She ran down from the loggia, with her hands pressed against her ears, and was hurrying across the ante-chamber, when she was startled by unexpectedly meeting her husband, who was coming to seek her.

am

His step was elastic, and there was a radiance of satisfaction about him not quite usual.

“What! the noise was a little too much for you?” he said; for Romola, as she started at the sight of him, had pressed her hands all the closer against her ears. He took her gently by the wrist, and drew her arm within his, leading her into the saloon surrounded with the dancing nymphs and fauns, and then went on speaking: “Florence is gone quite mad at getting its Great Council, which is to put an end to all the evils under the sun; especially to the vice of merriment. You may well look stunned, my Romola, and you are cold. You must not stay so late under that windy loggia without wrappings. I was coming to tell you that I am suddenly called to Rome about some learned business for Bernardo Rucellai. I am going away immediately, for I am to join my party at San Gaggio to-night, that we may start early in the morning. I need give yon no trouble; I have had my packages made already. It will not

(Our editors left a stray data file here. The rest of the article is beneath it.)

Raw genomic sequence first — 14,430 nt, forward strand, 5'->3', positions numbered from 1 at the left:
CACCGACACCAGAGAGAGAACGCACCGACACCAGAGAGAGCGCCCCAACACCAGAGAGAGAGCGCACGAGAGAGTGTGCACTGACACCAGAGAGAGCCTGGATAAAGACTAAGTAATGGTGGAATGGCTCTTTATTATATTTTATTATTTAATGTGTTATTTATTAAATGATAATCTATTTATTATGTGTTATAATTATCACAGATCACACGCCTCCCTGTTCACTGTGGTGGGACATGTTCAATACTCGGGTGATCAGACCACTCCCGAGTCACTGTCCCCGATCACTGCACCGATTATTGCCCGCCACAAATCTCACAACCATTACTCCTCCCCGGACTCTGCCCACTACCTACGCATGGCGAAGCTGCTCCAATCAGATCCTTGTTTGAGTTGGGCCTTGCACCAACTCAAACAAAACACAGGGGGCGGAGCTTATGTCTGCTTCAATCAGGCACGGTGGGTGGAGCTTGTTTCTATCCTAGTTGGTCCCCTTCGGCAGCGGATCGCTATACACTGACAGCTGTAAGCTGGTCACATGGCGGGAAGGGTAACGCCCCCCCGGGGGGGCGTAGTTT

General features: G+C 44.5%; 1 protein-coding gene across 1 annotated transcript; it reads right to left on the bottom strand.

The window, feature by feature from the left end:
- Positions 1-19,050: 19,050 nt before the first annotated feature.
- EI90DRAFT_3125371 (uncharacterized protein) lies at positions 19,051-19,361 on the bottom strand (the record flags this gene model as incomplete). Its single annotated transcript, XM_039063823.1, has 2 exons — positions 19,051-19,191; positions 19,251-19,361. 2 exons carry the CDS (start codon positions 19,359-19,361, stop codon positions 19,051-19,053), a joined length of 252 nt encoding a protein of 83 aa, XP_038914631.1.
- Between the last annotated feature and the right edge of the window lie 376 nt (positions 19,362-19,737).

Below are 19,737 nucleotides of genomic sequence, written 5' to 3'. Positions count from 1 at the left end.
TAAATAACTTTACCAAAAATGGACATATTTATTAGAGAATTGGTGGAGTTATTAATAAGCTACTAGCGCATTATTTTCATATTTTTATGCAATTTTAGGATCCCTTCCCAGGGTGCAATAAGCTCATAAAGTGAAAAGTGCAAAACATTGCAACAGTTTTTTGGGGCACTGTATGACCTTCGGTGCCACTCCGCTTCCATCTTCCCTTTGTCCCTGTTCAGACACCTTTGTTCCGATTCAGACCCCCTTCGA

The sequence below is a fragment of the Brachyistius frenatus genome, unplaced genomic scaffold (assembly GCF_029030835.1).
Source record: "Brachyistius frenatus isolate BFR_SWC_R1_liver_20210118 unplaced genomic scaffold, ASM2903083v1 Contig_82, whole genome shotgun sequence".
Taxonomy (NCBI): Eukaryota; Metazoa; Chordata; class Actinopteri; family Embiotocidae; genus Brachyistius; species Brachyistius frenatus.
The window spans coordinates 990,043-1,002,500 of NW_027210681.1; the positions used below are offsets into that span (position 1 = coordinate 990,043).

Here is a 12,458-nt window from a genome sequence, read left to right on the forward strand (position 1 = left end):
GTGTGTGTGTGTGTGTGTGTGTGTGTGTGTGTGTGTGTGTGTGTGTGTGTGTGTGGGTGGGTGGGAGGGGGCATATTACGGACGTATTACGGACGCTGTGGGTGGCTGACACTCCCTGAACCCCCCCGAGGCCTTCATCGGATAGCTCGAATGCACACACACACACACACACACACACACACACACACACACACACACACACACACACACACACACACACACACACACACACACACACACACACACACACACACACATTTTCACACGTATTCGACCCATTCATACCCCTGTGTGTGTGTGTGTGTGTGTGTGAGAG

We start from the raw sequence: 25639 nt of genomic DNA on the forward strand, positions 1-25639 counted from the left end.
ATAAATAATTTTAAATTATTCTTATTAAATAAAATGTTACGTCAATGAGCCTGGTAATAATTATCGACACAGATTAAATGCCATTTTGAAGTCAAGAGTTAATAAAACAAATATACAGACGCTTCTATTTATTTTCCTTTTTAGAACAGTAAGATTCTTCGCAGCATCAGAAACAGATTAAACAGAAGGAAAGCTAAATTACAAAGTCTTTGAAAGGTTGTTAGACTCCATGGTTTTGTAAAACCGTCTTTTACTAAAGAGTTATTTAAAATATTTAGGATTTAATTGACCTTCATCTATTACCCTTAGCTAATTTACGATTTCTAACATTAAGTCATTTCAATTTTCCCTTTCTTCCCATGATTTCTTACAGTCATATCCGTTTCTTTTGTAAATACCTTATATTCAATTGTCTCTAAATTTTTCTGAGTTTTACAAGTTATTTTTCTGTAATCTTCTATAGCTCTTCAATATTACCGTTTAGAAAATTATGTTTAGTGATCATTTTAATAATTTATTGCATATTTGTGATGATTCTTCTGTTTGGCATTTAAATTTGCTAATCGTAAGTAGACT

very long before

ack again.”

He knew he had nothing to expect from her but quiet endurance of what he said and did. He could not even venture to kiss her brow this evening, but just pressed her hand to his lips, and left her. Tito felt that Romola was a more unforgiving woman than he had imagined; her love was not that sweet clinging instinct, stronger than all judgments, which, he began to see now, made the great charm of a wife. Still, this petrified coldness was better than a passionate, futile opposition. Her pride and capability of seeing where resistance was useless had their convenience.